Monday, November 3, 2008

Conversation with a "No on 8er"

I have a friend that I've known since high school. His sister is a lesbian and he feels very strongly about defeating Prop 8. We have been emailing back and forth and his most recent email basically said that homosexuals have made tons of progress in the past 30 years and that science has now proven that there is nothing wrong with homosexuality.

He went on to say that those of use in favor of Prop 8 are like Leonardo DiCaprio shouting "I am the King of the World!" from the deck of the Titanic. He thinks that he and his children will live to see a better world in spite of our efforts in support of Prop 8.

The exchanges have been cordial and respectful, and I thought that I would post my response to his arguments which I've summarized above:

[Dear Friend]--

One of the tragedies of the Prop 8 issue is the fact that people who support traditional marriage are put on the defensive and made to feel as if they are intolerant or bigoted. Tolerance is a two-way street. Just as those who are against Proposition 8 demand tolerance, they must also be tolerant of those who feel that traditional marriage should be supported and protected. I appreciate that your response did not seem to attempt to put me on the defensive or claim that I was bigoted in any way. I certainly do not think that I am, and I hope that you agree. I believe that we are all children of the same Heavenly Father and that we are all entitled to respect, love, and happiness.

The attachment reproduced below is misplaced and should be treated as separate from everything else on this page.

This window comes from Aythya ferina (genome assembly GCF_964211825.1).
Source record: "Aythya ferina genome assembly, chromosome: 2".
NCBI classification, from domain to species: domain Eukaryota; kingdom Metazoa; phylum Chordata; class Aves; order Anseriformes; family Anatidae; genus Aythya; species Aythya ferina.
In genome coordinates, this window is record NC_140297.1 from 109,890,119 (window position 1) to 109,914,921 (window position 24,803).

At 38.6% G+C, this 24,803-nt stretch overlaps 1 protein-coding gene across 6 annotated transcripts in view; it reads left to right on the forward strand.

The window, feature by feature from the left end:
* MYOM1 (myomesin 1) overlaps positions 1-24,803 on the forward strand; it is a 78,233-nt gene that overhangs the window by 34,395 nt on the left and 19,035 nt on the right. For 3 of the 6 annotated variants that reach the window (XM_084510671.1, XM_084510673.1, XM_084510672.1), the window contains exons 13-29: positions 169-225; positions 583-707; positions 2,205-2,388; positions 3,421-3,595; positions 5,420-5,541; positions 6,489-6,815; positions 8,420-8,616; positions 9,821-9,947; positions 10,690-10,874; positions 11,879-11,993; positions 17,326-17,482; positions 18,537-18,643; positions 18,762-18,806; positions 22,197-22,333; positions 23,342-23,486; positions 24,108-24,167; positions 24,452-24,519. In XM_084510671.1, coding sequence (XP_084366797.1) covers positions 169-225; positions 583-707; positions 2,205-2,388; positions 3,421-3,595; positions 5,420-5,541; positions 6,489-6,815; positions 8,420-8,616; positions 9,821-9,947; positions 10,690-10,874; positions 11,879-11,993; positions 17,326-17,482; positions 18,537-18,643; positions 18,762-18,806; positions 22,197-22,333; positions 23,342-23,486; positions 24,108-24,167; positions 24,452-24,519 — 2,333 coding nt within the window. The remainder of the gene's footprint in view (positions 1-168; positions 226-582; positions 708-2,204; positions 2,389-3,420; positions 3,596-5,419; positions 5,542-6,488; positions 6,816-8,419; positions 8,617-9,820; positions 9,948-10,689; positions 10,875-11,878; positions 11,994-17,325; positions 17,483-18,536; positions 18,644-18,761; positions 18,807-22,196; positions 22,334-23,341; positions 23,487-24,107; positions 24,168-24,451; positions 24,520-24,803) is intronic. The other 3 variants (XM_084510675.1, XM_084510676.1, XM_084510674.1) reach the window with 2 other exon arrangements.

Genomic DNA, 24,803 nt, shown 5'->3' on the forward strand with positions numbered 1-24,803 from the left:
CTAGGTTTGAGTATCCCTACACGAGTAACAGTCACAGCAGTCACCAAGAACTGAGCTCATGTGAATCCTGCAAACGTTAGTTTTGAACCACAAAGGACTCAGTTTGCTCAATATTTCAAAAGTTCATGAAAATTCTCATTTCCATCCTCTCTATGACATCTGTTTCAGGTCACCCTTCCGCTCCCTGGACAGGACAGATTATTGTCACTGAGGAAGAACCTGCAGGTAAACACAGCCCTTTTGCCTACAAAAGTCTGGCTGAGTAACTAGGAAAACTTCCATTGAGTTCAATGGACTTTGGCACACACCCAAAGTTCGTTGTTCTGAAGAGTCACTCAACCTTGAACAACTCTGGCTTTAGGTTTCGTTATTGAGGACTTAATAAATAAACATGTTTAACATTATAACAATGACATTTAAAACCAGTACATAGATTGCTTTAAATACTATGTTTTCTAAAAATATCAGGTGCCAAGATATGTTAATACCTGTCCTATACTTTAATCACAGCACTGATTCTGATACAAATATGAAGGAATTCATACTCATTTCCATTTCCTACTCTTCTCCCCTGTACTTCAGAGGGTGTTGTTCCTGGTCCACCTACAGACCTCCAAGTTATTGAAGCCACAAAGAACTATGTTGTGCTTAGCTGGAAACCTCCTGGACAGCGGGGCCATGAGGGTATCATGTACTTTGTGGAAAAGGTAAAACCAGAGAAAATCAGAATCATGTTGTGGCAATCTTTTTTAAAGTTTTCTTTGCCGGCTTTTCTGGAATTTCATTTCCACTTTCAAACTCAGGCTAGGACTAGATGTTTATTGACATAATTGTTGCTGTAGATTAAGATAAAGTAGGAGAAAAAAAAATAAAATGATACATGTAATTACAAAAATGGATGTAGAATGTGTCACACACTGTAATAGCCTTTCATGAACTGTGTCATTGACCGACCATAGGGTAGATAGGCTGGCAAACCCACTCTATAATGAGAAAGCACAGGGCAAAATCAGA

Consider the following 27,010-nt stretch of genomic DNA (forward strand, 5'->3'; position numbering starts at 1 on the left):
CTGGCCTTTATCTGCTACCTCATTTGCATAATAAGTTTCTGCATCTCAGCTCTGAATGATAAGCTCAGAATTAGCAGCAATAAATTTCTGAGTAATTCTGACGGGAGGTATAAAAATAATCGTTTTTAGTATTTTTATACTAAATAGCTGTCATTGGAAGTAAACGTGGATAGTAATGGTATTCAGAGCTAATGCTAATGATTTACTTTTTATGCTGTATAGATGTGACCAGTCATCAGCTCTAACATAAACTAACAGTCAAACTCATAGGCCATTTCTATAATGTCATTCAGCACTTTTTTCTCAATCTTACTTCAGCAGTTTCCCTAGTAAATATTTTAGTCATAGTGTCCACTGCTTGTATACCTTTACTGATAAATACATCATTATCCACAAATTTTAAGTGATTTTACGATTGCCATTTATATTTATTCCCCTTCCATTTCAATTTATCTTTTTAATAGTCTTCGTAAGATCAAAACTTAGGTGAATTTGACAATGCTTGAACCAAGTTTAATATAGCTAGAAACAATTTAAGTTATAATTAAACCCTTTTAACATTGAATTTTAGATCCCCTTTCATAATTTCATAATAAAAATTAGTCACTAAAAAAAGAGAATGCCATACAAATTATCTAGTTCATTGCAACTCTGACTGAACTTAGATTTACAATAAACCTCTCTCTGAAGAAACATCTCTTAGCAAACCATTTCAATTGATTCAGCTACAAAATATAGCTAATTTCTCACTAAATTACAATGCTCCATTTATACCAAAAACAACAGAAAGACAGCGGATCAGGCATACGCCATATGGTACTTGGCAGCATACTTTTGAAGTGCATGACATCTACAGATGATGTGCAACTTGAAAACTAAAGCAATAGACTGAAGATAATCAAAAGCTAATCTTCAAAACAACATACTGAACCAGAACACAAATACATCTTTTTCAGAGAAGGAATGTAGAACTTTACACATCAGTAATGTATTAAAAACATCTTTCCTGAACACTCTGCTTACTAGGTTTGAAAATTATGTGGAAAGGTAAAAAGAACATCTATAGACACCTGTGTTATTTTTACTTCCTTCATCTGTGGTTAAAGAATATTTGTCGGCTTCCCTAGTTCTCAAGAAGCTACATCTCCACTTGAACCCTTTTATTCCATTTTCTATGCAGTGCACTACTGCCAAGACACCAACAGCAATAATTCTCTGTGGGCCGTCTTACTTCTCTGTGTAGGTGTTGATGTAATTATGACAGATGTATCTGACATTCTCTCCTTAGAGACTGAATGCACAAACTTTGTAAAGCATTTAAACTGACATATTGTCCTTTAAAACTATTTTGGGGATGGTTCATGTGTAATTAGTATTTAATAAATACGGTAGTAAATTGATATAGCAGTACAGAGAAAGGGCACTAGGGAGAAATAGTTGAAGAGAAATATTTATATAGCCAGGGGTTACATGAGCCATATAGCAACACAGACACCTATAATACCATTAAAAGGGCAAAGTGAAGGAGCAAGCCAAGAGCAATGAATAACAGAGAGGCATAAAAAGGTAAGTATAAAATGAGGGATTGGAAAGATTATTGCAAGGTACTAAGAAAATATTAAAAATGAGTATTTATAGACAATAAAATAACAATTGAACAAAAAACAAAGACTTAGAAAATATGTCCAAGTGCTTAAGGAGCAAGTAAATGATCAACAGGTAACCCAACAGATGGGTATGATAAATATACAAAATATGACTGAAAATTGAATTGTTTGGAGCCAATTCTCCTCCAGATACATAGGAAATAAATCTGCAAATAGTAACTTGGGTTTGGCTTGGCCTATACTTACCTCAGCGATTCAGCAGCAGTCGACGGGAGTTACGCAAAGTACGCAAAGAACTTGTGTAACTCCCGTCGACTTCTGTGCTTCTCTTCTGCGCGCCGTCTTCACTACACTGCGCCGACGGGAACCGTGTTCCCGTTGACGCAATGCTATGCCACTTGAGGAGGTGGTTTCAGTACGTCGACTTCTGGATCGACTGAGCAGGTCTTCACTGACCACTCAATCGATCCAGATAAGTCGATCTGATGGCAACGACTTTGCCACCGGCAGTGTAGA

Though we may not agree on this issue, I wanted to take a second to share a few additional thoughts with you that I had after reading your reply.

First, you eloquently expound about the changing views of society on homosexuality. I agree that attitudes have changed and that our society is more accepting of homosexuals than it was 30 years ago. If same sex marriage is a right that our society wants to extend to its members, the proper way to do so is by a vote of the people. Not by having four unaccountable judges foist it upon the people. That is how our society has chosen to operate.

Second, there is a real distinction between same sex marriage and laws against miscegenation. They are not the same. Race and gender are immutable characteristics. No one can change his or her race or gender and a person’s race or gender are (generally) obvious. We have enacted laws to protect people from being discriminated against on the basis of one’s race or gender.

Sexual preference, whether one is “born with it” or not, is not patently obvious and is expressed not by one’s appearance, but by one’s conduct. I can not tell whether someone is heterosexual or homosexual just by looking at someone and I am pretty sure that no one else can either unless they are relying on stereotypes--which are themselves wrong.